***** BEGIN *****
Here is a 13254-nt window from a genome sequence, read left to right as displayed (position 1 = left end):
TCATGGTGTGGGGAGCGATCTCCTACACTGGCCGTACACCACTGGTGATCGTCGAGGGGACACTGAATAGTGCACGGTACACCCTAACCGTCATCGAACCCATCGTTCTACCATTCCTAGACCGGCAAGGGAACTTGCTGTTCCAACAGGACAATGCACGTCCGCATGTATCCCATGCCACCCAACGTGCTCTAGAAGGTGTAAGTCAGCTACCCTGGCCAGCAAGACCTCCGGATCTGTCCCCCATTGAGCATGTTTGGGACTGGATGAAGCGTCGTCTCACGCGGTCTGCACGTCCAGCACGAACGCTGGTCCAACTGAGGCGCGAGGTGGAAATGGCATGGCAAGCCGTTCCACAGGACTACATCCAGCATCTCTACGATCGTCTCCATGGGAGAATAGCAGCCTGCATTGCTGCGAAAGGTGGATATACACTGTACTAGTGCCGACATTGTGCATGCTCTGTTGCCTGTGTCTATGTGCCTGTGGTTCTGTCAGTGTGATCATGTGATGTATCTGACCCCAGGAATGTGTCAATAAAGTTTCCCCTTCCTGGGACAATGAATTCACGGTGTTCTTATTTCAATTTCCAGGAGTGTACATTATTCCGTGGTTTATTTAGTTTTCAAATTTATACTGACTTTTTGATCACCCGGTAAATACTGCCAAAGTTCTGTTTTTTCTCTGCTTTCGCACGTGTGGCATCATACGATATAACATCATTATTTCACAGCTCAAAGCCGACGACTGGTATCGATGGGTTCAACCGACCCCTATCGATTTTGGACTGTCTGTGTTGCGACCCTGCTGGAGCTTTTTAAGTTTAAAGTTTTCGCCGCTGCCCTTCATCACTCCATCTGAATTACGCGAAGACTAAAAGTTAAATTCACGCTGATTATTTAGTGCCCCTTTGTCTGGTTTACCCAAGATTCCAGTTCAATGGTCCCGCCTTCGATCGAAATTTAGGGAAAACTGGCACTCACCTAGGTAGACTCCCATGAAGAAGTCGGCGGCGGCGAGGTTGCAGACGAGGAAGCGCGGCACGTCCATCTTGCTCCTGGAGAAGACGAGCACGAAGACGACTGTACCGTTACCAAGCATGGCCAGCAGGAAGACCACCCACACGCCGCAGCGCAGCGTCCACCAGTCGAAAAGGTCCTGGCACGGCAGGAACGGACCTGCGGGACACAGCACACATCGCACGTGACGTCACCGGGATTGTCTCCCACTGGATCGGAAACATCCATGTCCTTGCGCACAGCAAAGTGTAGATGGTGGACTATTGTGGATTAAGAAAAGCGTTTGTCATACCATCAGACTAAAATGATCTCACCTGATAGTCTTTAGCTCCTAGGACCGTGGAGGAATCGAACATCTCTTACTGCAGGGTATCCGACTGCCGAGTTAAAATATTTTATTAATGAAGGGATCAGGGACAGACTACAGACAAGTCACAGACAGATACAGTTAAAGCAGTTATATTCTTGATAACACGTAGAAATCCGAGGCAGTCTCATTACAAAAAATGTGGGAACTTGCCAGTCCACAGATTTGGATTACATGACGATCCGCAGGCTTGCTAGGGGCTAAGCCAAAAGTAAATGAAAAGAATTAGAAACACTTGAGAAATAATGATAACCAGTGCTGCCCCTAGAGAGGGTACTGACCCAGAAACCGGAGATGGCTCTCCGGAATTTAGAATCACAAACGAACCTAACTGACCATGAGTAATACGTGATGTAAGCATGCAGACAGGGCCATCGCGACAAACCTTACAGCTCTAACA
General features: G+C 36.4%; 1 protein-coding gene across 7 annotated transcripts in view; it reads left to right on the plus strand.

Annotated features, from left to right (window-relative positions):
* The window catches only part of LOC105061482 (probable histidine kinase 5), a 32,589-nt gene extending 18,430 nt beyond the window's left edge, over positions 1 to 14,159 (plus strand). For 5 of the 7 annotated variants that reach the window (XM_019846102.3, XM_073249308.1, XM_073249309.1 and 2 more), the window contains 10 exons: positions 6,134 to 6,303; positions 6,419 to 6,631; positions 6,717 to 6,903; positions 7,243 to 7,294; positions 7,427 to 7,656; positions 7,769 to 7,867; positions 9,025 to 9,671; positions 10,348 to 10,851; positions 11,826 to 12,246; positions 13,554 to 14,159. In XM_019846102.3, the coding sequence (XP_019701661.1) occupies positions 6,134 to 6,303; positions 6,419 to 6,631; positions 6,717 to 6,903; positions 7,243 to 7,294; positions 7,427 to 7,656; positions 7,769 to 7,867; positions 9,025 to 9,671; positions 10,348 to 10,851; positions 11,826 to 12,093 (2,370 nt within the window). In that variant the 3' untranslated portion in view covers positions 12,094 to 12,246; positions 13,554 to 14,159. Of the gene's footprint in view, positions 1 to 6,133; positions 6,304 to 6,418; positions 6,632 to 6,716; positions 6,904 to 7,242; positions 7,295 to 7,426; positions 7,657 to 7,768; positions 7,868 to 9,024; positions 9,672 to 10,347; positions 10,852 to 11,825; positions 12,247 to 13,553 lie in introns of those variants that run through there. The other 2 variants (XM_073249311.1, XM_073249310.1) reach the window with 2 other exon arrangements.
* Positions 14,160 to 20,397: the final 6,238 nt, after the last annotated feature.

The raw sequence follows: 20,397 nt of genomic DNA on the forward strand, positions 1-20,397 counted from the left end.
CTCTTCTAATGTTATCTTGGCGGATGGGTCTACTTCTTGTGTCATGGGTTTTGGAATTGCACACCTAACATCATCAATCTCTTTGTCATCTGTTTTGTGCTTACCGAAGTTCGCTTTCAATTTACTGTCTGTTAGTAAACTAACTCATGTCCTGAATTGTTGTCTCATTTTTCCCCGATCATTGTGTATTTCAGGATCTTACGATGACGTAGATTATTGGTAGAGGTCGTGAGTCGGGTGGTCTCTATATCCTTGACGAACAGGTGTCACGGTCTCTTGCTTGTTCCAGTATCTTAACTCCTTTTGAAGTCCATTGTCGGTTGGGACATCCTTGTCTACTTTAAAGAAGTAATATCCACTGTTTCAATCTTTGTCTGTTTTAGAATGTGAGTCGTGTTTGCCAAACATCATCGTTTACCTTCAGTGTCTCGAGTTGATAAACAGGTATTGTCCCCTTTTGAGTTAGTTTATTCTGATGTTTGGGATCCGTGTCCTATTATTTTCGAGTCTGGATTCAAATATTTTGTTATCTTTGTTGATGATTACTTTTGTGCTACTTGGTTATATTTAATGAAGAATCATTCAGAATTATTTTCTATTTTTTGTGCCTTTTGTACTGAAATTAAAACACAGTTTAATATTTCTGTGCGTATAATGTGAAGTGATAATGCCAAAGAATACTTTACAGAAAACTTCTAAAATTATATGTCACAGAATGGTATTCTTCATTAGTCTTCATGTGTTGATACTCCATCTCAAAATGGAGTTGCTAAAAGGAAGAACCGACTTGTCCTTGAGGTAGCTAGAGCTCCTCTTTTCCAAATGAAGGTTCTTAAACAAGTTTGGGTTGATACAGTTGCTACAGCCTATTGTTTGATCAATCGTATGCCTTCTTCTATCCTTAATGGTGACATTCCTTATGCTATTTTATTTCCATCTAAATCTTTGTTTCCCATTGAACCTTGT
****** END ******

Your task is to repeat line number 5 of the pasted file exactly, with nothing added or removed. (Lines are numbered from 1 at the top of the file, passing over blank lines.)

* The window catches only part of LOC105061482 (probable histidine kinase 5), a 32,589-nt gene extending 18,430 nt beyond the window's left edge, over positions 1 to 14,159 (plus strand). For 5 of the 7 annotated variants that reach the window (XM_019846102.3, XM_073249308.1, XM_073249309.1 and 2 more), the window contains 10 exons: positions 6,134 to 6,303; positions 6,419 to 6,631; positions 6,717 to 6,903; positions 7,243 to 7,294; positions 7,427 to 7,656; positions 7,769 to 7,867; positions 9,025 to 9,671; positions 10,348 to 10,851; positions 11,826 to 12,246; positions 13,554 to 14,159. In XM_019846102.3, the coding sequence (XP_019701661.1) occupies positions 6,134 to 6,303; positions 6,419 to 6,631; positions 6,717 to 6,903; positions 7,243 to 7,294; positions 7,427 to 7,656; positions 7,769 to 7,867; positions 9,025 to 9,671; positions 10,348 to 10,851; positions 11,826 to 12,093 (2,370 nt within the window). In that variant the 3' untranslated portion in view covers positions 12,094 to 12,246; positions 13,554 to 14,159. Of the gene's footprint in view, positions 1 to 6,133; positions 6,304 to 6,418; positions 6,632 to 6,716; positions 6,904 to 7,242; positions 7,295 to 7,426; positions 7,657 to 7,768; positions 7,868 to 9,024; positions 9,672 to 10,347; positions 10,852 to 11,825; positions 12,247 to 13,553 lie in introns of those variants that run through there. The other 2 variants (XM_073249311.1, XM_073249310.1) reach the window with 2 other exon arrangements.